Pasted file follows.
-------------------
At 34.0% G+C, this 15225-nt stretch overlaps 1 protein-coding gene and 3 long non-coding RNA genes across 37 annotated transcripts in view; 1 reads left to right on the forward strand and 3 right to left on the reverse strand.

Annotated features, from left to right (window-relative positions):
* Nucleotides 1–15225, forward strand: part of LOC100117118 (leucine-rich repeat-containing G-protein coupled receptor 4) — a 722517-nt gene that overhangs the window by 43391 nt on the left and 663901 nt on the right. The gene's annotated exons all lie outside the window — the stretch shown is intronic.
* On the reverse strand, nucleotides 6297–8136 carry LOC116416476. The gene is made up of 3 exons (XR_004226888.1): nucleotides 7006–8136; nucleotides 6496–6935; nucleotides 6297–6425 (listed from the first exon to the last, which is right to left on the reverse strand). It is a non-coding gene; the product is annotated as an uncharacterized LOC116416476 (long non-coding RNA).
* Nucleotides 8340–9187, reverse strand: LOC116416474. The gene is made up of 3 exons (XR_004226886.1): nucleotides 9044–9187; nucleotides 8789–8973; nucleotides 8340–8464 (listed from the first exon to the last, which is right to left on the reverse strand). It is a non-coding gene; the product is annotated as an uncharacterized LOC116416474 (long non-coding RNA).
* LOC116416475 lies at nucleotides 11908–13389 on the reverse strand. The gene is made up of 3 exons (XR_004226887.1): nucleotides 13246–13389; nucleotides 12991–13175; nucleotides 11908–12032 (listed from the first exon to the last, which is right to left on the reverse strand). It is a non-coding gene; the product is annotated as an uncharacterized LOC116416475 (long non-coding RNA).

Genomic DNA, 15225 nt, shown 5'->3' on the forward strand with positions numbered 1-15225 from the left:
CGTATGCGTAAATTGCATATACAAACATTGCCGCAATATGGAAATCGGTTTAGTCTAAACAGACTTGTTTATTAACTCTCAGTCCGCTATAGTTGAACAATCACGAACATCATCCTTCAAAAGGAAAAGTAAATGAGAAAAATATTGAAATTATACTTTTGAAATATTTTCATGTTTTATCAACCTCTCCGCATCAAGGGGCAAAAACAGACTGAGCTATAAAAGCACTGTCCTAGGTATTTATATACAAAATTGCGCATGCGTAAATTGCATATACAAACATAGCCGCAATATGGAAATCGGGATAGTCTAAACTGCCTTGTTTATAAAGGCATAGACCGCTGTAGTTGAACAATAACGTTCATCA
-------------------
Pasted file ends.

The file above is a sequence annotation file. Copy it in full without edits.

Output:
At 34.0% G+C, this 15225-nt stretch overlaps 1 protein-coding gene and 3 long non-coding RNA genes across 37 annotated transcripts in view; 1 reads left to right on the forward strand and 3 right to left on the reverse strand.

Annotated features, from left to right (window-relative positions):
* Nucleotides 1–15225, forward strand: part of LOC100117118 (leucine-rich repeat-containing G-protein coupled receptor 4) — a 722517-nt gene that overhangs the window by 43391 nt on the left and 663901 nt on the right. The gene's annotated exons all lie outside the window — the stretch shown is intronic.
* On the reverse strand, nucleotides 6297–8136 carry LOC116416476. The gene is made up of 3 exons (XR_004226888.1): nucleotides 7006–8136; nucleotides 6496–6935; nucleotides 6297–6425 (listed from the first exon to the last, which is right to left on the reverse strand). It is a non-coding gene; the product is annotated as an uncharacterized LOC116416476 (long non-coding RNA).
* Nucleotides 8340–9187, reverse strand: LOC116416474. The gene is made up of 3 exons (XR_004226886.1): nucleotides 9044–9187; nucleotides 8789–8973; nucleotides 8340–8464 (listed from the first exon to the last, which is right to left on the reverse strand). It is a non-coding gene; the product is annotated as an uncharacterized LOC116416474 (long non-coding RNA).
* LOC116416475 lies at nucleotides 11908–13389 on the reverse strand. The gene is made up of 3 exons (XR_004226887.1): nucleotides 13246–13389; nucleotides 12991–13175; nucleotides 11908–12032 (listed from the first exon to the last, which is right to left on the reverse strand). It is a non-coding gene; the product is annotated as an uncharacterized LOC116416475 (long non-coding RNA).

Genomic DNA, 15225 nt, shown 5'->3' on the forward strand with positions numbered 1-15225 from the left:
CGTATGCGTAAATTGCATATACAAACATTGCCGCAATATGGAAATCGGTTTAGTCTAAACAGACTTGTTTATTAACTCTCAGTCCGCTATAGTTGAACAATCACGAACATCATCCTTCAAAAGGAAAAGTAAATGAGAAAAATATTGAAATTATACTTTTGAAATATTTTCATGTTTTATCAACCTCTCCGCATCAAGGGGCAAAAACAGACTGAGCTATAAAAGCACTGTCCTAGGTATTTATATACAAAATTGCGCATGCGTAAATTGCATATACAAACATAGCCGCAATATGGAAATCGGGATAGTCTAAACTGCCTTGTTTATAAAGGCATAGACCGCTGTAGTTGAACAATAACGTTCATCA